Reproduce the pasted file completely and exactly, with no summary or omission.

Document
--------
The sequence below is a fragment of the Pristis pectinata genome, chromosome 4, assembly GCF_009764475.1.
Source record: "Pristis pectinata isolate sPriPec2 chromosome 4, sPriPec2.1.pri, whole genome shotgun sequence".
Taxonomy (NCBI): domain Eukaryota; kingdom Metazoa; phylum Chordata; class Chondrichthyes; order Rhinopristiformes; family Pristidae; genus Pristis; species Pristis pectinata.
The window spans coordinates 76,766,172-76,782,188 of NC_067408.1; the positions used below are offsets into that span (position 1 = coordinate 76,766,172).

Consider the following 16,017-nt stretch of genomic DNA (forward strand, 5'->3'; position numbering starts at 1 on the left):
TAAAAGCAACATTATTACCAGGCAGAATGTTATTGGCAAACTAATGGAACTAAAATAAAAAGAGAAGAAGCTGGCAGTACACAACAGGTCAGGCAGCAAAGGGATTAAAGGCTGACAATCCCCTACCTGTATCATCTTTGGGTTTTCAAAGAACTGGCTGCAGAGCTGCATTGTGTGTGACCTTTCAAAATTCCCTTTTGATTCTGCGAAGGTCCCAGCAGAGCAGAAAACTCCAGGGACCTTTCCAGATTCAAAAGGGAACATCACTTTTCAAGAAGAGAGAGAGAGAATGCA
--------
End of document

The sequence below is a fragment of the Pristis pectinata genome, chromosome 4, assembly GCF_009764475.1.
Source record: "Pristis pectinata isolate sPriPec2 chromosome 4, sPriPec2.1.pri, whole genome shotgun sequence".
Taxonomy (NCBI): domain Eukaryota; kingdom Metazoa; phylum Chordata; class Chondrichthyes; order Rhinopristiformes; family Pristidae; genus Pristis; species Pristis pectinata.
The window spans coordinates 76,766,172-76,782,188 of NC_067408.1; the positions used below are offsets into that span (position 1 = coordinate 76,766,172).

Consider the following 16,017-nt stretch of genomic DNA (forward strand, 5'->3'; position numbering starts at 1 on the left):
TAAAAGCAACATTATTACCAGGCAGAATGTTATTGGCAAACTAATGGAACTAAAATAAAAAGAGAAGAAGCTGGCAGTACACAACAGGTCAGGCAGCAAAGGGATTAAAGGCTGACAATCCCCTACCTGTATCATCTTTGGGTTTTCAAAGAACTGGCTGCAGAGCTGCATTGTGTGTGACCTTTCAAAATTCCCTTTTGATTCTGCGAAGGTCCCAGCAGAGCAGAAAACTCCAGGGACCTTTCCAGATTCAAAAGGGAACATCACTTTTCAAGAAGAGAGAGAGAGAATGCA